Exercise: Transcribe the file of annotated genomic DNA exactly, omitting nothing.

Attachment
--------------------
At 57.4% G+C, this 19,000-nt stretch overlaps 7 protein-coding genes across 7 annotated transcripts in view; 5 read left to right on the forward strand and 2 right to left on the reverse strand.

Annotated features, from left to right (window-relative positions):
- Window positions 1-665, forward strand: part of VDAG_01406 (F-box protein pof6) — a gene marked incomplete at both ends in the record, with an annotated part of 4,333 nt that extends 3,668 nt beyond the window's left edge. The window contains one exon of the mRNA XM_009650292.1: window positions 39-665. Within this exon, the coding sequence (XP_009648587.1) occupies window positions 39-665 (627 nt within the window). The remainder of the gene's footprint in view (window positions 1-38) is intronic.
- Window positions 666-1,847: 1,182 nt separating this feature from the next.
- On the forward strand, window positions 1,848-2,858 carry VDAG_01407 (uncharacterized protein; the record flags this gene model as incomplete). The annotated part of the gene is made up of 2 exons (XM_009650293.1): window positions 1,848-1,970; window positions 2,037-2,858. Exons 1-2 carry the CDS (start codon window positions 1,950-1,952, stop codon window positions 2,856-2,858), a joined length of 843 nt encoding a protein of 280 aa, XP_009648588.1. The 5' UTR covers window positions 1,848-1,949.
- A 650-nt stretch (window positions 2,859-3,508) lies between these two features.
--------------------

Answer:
At 57.4% G+C, this 19,000-nt stretch overlaps 7 protein-coding genes across 7 annotated transcripts in view; 5 read left to right on the forward strand and 2 right to left on the reverse strand.

Annotated features, from left to right (window-relative positions):
- Window positions 1-665, forward strand: part of VDAG_01406 (F-box protein pof6) — a gene marked incomplete at both ends in the record, with an annotated part of 4,333 nt that extends 3,668 nt beyond the window's left edge. The window contains one exon of the mRNA XM_009650292.1: window positions 39-665. Within this exon, the coding sequence (XP_009648587.1) occupies window positions 39-665 (627 nt within the window). The remainder of the gene's footprint in view (window positions 1-38) is intronic.
- Window positions 666-1,847: 1,182 nt separating this feature from the next.
- On the forward strand, window positions 1,848-2,858 carry VDAG_01407 (uncharacterized protein; the record flags this gene model as incomplete). The annotated part of the gene is made up of 2 exons (XM_009650293.1): window positions 1,848-1,970; window positions 2,037-2,858. Exons 1-2 carry the CDS (start codon window positions 1,950-1,952, stop codon window positions 2,856-2,858), a joined length of 843 nt encoding a protein of 280 aa, XP_009648588.1. The 5' UTR covers window positions 1,848-1,949.
- A 650-nt stretch (window positions 2,859-3,508) lies between these two features.